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3/13/2003 11:17:13 PM

 
Larry T. Miller   Morris;
John has said it all. You might look at the Weston Master series meters also. Rugged and reliable.


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9/29/2003 9:33:30 AM

 
John A. Lind
BetterPhoto Member Since: 9/27/2001
  The Weston Master IV and especially the Master V are fine selenium meters (I have a Master V in excellent working condition). Weston was *the* inventor of the modern photographic light meter. Their meters were *the* biggest name in meters prior to being overtaken by Gossen and others (and an eventual decision by Weston to exit the light meter business).

The problem is finding one in good, accurate working condition. Selenium meter cells degrade naturally over time and the meters loose accuracy. There are a lot of duds floating around as Weston has not made these for decades. They can be rebuilt including meter cell replacement and there are a couple of firms that specialize in this. The cost is about $50 not including shipping and insurance.

The only drawback to the Weston Master meters (and all other selenium cell meters) is limited light sensitivity in very low lighting levels that might require exposure times measured in numbers of seconds. For daylight outdoors, even around dusk and dawn, they are excellent meters. The up side is selenium meters do not require batteries to power them.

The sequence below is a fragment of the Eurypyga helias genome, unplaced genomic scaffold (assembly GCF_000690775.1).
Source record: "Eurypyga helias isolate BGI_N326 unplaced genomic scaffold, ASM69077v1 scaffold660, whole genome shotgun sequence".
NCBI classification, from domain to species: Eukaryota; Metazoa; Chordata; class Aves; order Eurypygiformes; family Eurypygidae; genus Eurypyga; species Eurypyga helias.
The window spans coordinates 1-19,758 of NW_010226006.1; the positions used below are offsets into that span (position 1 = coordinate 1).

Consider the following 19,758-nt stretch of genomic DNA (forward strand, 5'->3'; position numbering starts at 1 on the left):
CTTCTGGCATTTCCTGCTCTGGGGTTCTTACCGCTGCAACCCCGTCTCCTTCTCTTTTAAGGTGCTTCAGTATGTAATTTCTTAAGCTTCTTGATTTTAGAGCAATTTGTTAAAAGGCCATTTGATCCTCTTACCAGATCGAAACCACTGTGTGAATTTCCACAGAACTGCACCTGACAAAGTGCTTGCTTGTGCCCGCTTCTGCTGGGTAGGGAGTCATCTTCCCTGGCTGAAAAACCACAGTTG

-- John


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9/29/2003 10:49:22 AM

 
Larry T. Miller   You're right John, once the sun sinks deeply below the horizon, the selenium cell is tricky. and you're right, during the daylight hours, it's a reliable cell. I use a Weston Euromaster and a Euromaster II. Both are accurate, even the old Euromaster. I have an old Ranger 9 I took out this wwekend to test it's accuracy. We'll see what the celluloid produces. Just hate to rely on batteries!


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10/6/2003 6:43:38 AM

 
John A. Lind
BetterPhoto Member Since: 9/27/2001
  Interesting . . .
I also have a Ranger 9. Great "spot" meter with a little more sensitivity at lower light levels and useful even if the spot is a wider angle than current spot meters have. A quick scan around a scene with one gives me a good idea of the light value range spanning broader highlights and shadows. For very low light levels such as urban streets at night I use an older, analog Gossen Luna Pro F (it's very accurate).

-- John


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10/6/2003 8:19:02 AM

 
Larry T. Miller   John;
Got those slides back using the Ranger 9 meter. Was impressed with them. Weston sure did know how to build a meter. I'm using (2) 1.4V batteries instead of the of the 1.35V they recommend. I adjusted the ASA reading from 100 to 50 and the slides came out well. I had hear to do that proceedure somewhere. I took my Quantum Calculite XP meter out recently to see what accuracy that brings. Still don't like using batteries though. Oh well....


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10/14/2003 10:25:48 AM